3 ways to help ease pressure on supply chains

Australian Trucking Association chair David Smith, owner of D&S Smith Haulage in South Australia, has never seen Australia’s freight network under so much pressure.

Speaking to Melbourne’s 3AW radio station, Smith said there is a chronic shortage of drivers, but also a concerning shortage of freight staff right across the board.

“The entire food chain is operating at the most least efficient level I’ve ever seen – it’s bad,” said Smith.

Although no accurate figures are available on the staffing hits the industry is taking from Omicron, Smith estimated that some rosters are down by as much as 30-40 per cent.

Smith said some of the intermediate solutions the association has put forward to the federal government include:

1. Engage with existing truck licence holders

Smith said there are a lot of people in the community with a truck licence who have either never used it, or haven’t used it recently.

“With some retraining and tuition, and probably some driving with a senior driver alongside them, we can bring them back up to speed,” said Smith.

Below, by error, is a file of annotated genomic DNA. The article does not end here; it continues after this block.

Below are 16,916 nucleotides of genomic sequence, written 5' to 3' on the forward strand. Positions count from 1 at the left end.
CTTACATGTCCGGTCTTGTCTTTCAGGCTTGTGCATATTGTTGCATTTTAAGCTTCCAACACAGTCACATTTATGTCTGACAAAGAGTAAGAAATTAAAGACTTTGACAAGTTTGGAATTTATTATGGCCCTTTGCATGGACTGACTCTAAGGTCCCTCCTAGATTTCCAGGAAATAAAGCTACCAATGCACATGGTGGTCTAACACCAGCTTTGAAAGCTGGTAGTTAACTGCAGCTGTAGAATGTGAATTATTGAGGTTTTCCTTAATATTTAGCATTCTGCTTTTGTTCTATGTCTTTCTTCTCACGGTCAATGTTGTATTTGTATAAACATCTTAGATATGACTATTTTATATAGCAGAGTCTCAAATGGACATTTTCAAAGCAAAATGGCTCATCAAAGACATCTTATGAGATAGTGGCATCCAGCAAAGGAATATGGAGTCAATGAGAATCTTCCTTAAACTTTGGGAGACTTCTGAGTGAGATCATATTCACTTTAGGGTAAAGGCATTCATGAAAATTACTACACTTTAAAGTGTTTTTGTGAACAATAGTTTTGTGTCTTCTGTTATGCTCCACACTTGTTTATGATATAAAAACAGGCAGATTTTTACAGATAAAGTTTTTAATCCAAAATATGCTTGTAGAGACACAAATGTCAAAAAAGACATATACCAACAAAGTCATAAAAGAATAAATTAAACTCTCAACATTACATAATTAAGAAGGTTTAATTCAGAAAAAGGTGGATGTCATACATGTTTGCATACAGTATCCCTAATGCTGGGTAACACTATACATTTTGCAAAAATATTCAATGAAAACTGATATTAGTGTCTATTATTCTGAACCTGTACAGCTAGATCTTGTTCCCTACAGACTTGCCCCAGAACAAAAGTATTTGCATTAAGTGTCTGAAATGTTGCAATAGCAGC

“You could call them reservists if you like. So, we’re pretty keen to push that idea a bit further.”

2. Train Afghan refugees

Smith said there is “quite a number of” Afghan refugees in Australia, who under their visa conditions are classed as international students.

“The Afghan refugees I’m talking about have actually worked in Afghanistan trained by the Australian Army, driving Australian made heavy vehicles in a war zone, so what I’m alluding to is that they are more than capable of driving a heavy vehicle.

“But of course they’d lack the necessary skills in Australia, meaning road rules and English barriers.”

Smith conceded that it would take time and training to bring them up to speed, but one of the biggest problems at present is the cost factor.

“While they’re classed as international students it costs approximately $10,000 each to train them.

“If the visa was reclassified we could do that training for between $1000-$2000.”

3. Lower age for forkies

Smith also called for a lowering of the minimum age for for new-entry forklift drivers from 18 to 16 years, and also make the qualification competency based.

He said that would do several things, including taking some pressure off the distribution centres, which are also reeling from staff shortages, and also make it easier for operators, such as himself, to employ school leavers.

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